MICHELLE SHKNEVSKY, a general surgery physician assistant at Brockton Hospital, is actually seeing fewer patients since the COVID-19 epidemic began. With no elective surgeries being performed, her unit needs fewer daytime staff, so her shift has been changed to nights and weekends only. Her hospital split the physician assistants into two teams so they have contact with fewer people. They stay in separate rooms and pass a pager between them outside the door, after wiping it down.
Shknevsky knows she may soon be sent to another part of the hospital, like the emergency room or a clinic to treat COVID-19 patients. “That’s essentially what PAs are here for,” Shknevsky said. “We go to school, are taught how to do multiple things, learn about different parts of medicine so one day we can be in geriatrics, the next day in pediatrics. It’s a seamless transition with some learning curves.”
There are about 4,000 physician assistants in Massachusetts, and the flexibility they bring to the health care system is becoming increasingly vital as hospitals prepare for an expected surge in patients with COVID-19. The state has generally been taking steps to increase the pool of available health care providers – letting medical students graduate early and making it easier for out-of-state clinicians to practice here – and it is also making it easier for existing clinicians to switch roles.
Physician assistants are trained in general practice medicine and can perform many functions a physician can – examining patients, prescribing medicine, and ordering and interpreting tests – under a physician’s supervision. The Department of Public Health issued an order March 18 letting physician assistants switch their supervising physician without state approval. A hospital still has to keep track of the assignments, but the move eliminates the administrative hassle and paperwork that typically comes with reassigning a PA from one department to another.
Now, physician assistants are staffing COVID-19 testing sites and specialized respiratory clinics, acting as backup labor pools for emergency departments, and working with doctors and nurses to make difficult decisions about patient care.
Josh Merson, president of the Massachusetts Association of Physician Assistants, said there are many specialties, like elective surgery or orthopedics, with few patients, since hospitals have cancelled all elective surgeries and patients are deferring routine care. “If there’s an immediate need in patient care, in COVID tents or the emergency room, we’re able to move PAs from some of those different areas directly to the areas of need,” Merson said.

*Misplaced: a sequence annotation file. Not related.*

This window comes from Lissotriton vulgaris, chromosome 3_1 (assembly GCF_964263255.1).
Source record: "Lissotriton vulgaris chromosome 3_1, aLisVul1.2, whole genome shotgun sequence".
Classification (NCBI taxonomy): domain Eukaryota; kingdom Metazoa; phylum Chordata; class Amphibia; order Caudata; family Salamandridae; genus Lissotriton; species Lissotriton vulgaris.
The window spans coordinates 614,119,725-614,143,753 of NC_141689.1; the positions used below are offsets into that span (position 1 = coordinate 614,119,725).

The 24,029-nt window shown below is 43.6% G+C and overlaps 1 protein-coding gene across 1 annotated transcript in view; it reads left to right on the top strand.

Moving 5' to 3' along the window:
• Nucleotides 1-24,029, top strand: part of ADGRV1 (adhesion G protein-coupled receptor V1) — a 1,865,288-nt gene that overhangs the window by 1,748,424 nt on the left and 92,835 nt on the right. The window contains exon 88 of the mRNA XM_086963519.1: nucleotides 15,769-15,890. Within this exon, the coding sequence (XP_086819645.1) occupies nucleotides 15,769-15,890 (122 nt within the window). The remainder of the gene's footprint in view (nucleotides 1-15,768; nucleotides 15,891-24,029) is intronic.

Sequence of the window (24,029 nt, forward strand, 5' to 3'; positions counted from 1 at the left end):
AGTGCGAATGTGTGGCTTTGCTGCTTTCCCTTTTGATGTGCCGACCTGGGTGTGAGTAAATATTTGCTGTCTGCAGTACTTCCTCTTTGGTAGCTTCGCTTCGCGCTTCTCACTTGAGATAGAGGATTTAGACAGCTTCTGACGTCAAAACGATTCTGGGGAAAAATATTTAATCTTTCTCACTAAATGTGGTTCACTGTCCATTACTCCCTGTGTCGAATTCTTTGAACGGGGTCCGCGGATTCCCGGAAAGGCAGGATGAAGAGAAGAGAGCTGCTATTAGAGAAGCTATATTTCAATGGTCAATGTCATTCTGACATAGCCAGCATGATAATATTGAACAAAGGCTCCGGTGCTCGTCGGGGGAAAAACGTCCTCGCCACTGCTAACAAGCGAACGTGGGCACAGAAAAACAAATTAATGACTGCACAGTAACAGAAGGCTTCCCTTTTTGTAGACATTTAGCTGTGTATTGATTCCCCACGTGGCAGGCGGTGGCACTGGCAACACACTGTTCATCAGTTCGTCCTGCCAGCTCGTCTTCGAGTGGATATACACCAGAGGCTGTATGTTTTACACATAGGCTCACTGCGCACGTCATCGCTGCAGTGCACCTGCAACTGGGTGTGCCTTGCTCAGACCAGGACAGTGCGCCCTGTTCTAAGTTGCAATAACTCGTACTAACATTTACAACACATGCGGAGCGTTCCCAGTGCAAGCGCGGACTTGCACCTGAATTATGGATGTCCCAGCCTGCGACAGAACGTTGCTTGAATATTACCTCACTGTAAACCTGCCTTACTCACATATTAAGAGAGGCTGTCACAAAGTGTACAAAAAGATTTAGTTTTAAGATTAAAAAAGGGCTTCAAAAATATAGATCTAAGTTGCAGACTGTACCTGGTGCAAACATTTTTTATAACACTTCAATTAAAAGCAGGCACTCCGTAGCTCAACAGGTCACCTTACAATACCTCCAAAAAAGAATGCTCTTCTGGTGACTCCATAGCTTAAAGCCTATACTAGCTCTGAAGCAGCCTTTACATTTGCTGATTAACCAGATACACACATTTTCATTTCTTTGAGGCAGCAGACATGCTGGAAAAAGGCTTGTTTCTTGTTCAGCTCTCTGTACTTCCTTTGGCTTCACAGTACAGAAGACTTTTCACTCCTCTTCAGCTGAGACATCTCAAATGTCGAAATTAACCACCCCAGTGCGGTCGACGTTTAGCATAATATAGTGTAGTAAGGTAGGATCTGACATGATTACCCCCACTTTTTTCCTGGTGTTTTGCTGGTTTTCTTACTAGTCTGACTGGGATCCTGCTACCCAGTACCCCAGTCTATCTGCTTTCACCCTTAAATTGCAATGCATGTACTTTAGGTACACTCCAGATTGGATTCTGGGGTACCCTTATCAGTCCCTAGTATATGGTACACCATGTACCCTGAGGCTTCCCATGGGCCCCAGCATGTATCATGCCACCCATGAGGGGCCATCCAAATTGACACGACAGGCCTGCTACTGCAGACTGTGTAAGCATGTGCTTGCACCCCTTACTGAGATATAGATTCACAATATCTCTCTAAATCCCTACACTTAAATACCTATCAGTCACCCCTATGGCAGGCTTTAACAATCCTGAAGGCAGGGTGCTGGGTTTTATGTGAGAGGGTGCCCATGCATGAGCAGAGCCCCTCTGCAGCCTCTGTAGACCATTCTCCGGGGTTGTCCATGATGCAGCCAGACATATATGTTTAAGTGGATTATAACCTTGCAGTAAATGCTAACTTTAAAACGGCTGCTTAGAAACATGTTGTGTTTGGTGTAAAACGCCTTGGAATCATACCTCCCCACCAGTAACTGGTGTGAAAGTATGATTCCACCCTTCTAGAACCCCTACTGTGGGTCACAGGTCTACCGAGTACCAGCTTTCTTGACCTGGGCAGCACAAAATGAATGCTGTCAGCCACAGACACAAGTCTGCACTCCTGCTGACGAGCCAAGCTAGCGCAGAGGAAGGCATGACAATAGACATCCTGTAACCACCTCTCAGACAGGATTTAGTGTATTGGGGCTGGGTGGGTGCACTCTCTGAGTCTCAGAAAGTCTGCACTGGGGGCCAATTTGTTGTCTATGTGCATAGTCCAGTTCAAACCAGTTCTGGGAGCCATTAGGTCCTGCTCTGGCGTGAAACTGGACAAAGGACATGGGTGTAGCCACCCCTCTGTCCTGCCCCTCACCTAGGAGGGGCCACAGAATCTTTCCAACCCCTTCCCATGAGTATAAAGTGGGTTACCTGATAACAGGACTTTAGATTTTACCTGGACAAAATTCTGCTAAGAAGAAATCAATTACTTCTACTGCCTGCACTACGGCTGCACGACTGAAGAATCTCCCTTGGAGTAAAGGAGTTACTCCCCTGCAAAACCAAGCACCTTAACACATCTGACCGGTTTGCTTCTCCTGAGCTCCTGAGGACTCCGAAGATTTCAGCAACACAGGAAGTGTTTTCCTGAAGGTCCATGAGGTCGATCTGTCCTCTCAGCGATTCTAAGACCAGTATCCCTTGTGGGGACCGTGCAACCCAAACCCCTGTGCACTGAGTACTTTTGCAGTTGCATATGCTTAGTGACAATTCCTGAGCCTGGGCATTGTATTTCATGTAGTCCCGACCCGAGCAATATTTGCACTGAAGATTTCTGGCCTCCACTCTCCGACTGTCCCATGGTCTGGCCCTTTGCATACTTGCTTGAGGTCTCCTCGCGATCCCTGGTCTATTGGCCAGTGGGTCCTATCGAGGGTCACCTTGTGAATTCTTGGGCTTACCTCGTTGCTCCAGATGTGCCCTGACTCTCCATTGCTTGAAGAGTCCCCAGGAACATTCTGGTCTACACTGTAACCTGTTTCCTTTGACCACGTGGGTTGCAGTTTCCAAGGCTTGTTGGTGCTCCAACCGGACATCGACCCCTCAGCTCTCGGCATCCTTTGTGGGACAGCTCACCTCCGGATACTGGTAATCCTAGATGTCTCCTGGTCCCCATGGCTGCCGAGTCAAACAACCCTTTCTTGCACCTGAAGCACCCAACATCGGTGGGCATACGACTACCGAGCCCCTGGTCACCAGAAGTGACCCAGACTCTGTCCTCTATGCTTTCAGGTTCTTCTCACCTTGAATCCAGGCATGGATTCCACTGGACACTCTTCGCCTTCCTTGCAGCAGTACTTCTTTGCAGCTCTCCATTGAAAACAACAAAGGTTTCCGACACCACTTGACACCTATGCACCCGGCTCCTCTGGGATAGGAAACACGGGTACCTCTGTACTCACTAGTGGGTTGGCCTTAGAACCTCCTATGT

At Brigham and Women’s Hospital, Jessica Britnell and Jessica Logsdon are taking advantage of the new order by organizing the hospital’s 350 physician assistants into a backup labor force for the parts of the hospital expected to be hardest hit by COVID-19. Logsdon, who works in neurosurgery, is senior director of PA services, while Britnell is in charge of physician assistants in emergency medicine. Britnell and Logsdon surveyed all the hospital PAs about their skills and are dividing them into teams, so PAs working in specialties with fewer patients will be available to staff the emergency department or specialized clinics. They are ensuring that all PAs have the badges and computer access they need to jump into their new roles.
Already at Brigham and Women’s, physician assistants are staffing COVID-19 screening sites, remote telehealth call centers, and a special respiratory clinic meant to isolate potentially contagious patients from other patients. Many PAs are also being instructed to work from home – providing telehealth services or calling people with results of COVID-19 tests – to make sure they are healthy and ready to work when needed.
So far, Logsdon said the situation has been manageable. But, she said, “As patient numbers do grow, it’s going to be really challenging to figure out how to deploy people in rapid fashion to where they’re needed. It’s where you see the value of the PA profession that we can float them across specialties at a moment’s notice.”
Cambridge Health Alliance’s chief primary care physician assistant Janice John has already started reassigning PAs. John is functioning as the medical director overseeing the implementation of a new respiratory clinic. The new order from DPH recently let her transfer a physician assistant with a primary care background who had been working orthopedics, where patient volume was dropping, to staff the respiratory clinic. The PA was able to easily switch her supervising physician from one specializing in orthopedics to one trained to deal with the community response to COVID-19.
“This made us more nimble in our response to COVID-19 in that we are able to redeploy her quickly,” John said.
John worries that hospital capacity will become an issue soon, and she said the flexibility PAs bring will be important. “The first few days we were seeing patients with fairly mild symptoms, but every day the patients are getting quite a bit sicker,” John said.
At Lynn Community Health Center, a physician assistant is organizing telemedicine efforts, with a goal of moving 90 percent of behavioral health clinicians and 80 percent of medical clinicians to performing telemedicine from home.Gregory Hood, a physician assistant at the Lynn facility who is the medical director of a primary care team, said that will create a “reserve pool” of healthy clinicians to replace anyone who gets sick.
Physician assistants are also staffing a clinic for people under investigation for possibly having COVID-19. “The PA role is front and center in the trenches,” Hood said.